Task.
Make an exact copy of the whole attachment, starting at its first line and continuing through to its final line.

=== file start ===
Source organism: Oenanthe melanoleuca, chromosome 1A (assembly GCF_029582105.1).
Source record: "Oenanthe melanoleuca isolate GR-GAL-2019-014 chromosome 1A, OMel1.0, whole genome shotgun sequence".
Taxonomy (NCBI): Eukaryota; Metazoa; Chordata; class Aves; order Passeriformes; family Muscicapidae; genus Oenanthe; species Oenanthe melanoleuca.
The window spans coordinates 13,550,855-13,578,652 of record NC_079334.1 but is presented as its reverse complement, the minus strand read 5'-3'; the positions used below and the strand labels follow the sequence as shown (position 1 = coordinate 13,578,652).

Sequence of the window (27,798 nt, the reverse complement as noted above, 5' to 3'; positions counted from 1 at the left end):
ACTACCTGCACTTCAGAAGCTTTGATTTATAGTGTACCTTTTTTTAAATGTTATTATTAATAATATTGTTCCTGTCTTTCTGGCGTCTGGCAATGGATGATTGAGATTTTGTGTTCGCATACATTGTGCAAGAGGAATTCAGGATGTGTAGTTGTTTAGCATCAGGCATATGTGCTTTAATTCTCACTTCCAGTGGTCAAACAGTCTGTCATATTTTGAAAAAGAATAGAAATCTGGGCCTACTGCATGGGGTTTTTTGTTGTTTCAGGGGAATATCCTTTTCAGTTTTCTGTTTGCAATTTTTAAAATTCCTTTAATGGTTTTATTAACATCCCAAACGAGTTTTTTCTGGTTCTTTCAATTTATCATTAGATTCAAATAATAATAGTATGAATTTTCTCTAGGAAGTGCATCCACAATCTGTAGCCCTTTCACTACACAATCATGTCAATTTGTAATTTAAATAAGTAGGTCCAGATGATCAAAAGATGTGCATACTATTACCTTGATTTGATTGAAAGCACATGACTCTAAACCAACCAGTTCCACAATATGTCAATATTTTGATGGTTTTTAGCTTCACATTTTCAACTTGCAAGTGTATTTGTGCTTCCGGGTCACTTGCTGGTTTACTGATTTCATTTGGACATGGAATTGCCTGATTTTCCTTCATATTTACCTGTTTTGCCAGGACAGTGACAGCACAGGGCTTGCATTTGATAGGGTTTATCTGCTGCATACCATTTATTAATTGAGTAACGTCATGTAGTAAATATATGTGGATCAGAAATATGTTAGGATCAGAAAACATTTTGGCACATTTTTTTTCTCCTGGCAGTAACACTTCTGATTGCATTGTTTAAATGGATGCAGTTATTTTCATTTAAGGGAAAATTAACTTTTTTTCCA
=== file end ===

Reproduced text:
Source organism: Oenanthe melanoleuca, chromosome 1A (assembly GCF_029582105.1).
Source record: "Oenanthe melanoleuca isolate GR-GAL-2019-014 chromosome 1A, OMel1.0, whole genome shotgun sequence".
Taxonomy (NCBI): Eukaryota; Metazoa; Chordata; class Aves; order Passeriformes; family Muscicapidae; genus Oenanthe; species Oenanthe melanoleuca.
The window spans coordinates 13,550,855-13,578,652 of record NC_079334.1 but is presented as its reverse complement, the minus strand read 5'-3'; the positions used below and the strand labels follow the sequence as shown (position 1 = coordinate 13,578,652).

Sequence of the window (27,798 nt, the reverse complement as noted above, 5' to 3'; positions counted from 1 at the left end):
ACTACCTGCACTTCAGAAGCTTTGATTTATAGTGTACCTTTTTTTAAATGTTATTATTAATAATATTGTTCCTGTCTTTCTGGCGTCTGGCAATGGATGATTGAGATTTTGTGTTCGCATACATTGTGCAAGAGGAATTCAGGATGTGTAGTTGTTTAGCATCAGGCATATGTGCTTTAATTCTCACTTCCAGTGGTCAAACAGTCTGTCATATTTTGAAAAAGAATAGAAATCTGGGCCTACTGCATGGGGTTTTTTGTTGTTTCAGGGGAATATCCTTTTCAGTTTTCTGTTTGCAATTTTTAAAATTCCTTTAATGGTTTTATTAACATCCCAAACGAGTTTTTTCTGGTTCTTTCAATTTATCATTAGATTCAAATAATAATAGTATGAATTTTCTCTAGGAAGTGCATCCACAATCTGTAGCCCTTTCACTACACAATCATGTCAATTTGTAATTTAAATAAGTAGGTCCAGATGATCAAAAGATGTGCATACTATTACCTTGATTTGATTGAAAGCACATGACTCTAAACCAACCAGTTCCACAATATGTCAATATTTTGATGGTTTTTAGCTTCACATTTTCAACTTGCAAGTGTATTTGTGCTTCCGGGTCACTTGCTGGTTTACTGATTTCATTTGGACATGGAATTGCCTGATTTTCCTTCATATTTACCTGTTTTGCCAGGACAGTGACAGCACAGGGCTTGCATTTGATAGGGTTTATCTGCTGCATACCATTTATTAATTGAGTAACGTCATGTAGTAAATATATGTGGATCAGAAATATGTTAGGATCAGAAAACATTTTGGCACATTTTTTTTCTCCTGGCAGTAACACTTCTGATTGCATTGTTTAAATGGATGCAGTTATTTTCATTTAAGGGAAAATTAACTTTTTTTCCA